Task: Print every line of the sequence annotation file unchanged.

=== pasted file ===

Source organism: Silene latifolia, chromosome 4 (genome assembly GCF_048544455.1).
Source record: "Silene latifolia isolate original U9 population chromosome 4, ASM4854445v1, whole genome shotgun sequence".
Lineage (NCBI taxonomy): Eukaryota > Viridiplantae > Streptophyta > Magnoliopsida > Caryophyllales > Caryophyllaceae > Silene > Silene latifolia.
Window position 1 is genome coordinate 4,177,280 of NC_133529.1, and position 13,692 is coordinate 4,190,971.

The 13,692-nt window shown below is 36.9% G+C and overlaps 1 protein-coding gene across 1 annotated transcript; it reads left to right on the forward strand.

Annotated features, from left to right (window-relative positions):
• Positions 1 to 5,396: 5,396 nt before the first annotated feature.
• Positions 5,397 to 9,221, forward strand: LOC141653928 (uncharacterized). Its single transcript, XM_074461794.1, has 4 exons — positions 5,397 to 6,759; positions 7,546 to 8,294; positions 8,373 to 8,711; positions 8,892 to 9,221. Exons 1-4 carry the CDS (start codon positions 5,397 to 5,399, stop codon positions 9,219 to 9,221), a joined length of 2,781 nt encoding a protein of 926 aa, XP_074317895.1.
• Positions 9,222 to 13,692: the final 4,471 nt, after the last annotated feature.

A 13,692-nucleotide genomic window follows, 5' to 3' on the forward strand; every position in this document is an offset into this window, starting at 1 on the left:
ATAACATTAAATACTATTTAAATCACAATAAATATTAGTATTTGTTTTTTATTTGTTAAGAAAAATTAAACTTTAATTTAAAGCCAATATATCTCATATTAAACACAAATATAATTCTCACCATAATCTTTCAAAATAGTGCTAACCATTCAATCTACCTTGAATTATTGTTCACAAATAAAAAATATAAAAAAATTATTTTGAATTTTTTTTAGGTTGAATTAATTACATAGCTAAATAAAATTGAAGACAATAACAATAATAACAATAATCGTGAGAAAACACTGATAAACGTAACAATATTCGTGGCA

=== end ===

Source organism: Silene latifolia, chromosome 4 (genome assembly GCF_048544455.1).
Source record: "Silene latifolia isolate original U9 population chromosome 4, ASM4854445v1, whole genome shotgun sequence".
Lineage (NCBI taxonomy): Eukaryota > Viridiplantae > Streptophyta > Magnoliopsida > Caryophyllales > Caryophyllaceae > Silene > Silene latifolia.
Window position 1 is genome coordinate 4,177,280 of NC_133529.1, and position 13,692 is coordinate 4,190,971.

The 13,692-nt window shown below is 36.9% G+C and overlaps 1 protein-coding gene across 1 annotated transcript; it reads left to right on the forward strand.

Annotated features, from left to right (window-relative positions):
• Positions 1 to 5,396: 5,396 nt before the first annotated feature.
• Positions 5,397 to 9,221, forward strand: LOC141653928 (uncharacterized). Its single transcript, XM_074461794.1, has 4 exons — positions 5,397 to 6,759; positions 7,546 to 8,294; positions 8,373 to 8,711; positions 8,892 to 9,221. Exons 1-4 carry the CDS (start codon positions 5,397 to 5,399, stop codon positions 9,219 to 9,221), a joined length of 2,781 nt encoding a protein of 926 aa, XP_074317895.1.
• Positions 9,222 to 13,692: the final 4,471 nt, after the last annotated feature.

A 13,692-nucleotide genomic window follows, 5' to 3' on the forward strand; every position in this document is an offset into this window, starting at 1 on the left:
ATAACATTAAATACTATTTAAATCACAATAAATATTAGTATTTGTTTTTTATTTGTTAAGAAAAATTAAACTTTAATTTAAAGCCAATATATCTCATATTAAACACAAATATAATTCTCACCATAATCTTTCAAAATAGTGCTAACCATTCAATCTACCTTGAATTATTGTTCACAAATAAAAAATATAAAAAAATTATTTTGAATTTTTTTTAGGTTGAATTAATTACATAGCTAAATAAAATTGAAGACAATAACAATAATAACAATAATCGTGAGAAAACACTGATAAACGTAACAATATTCGTGGCA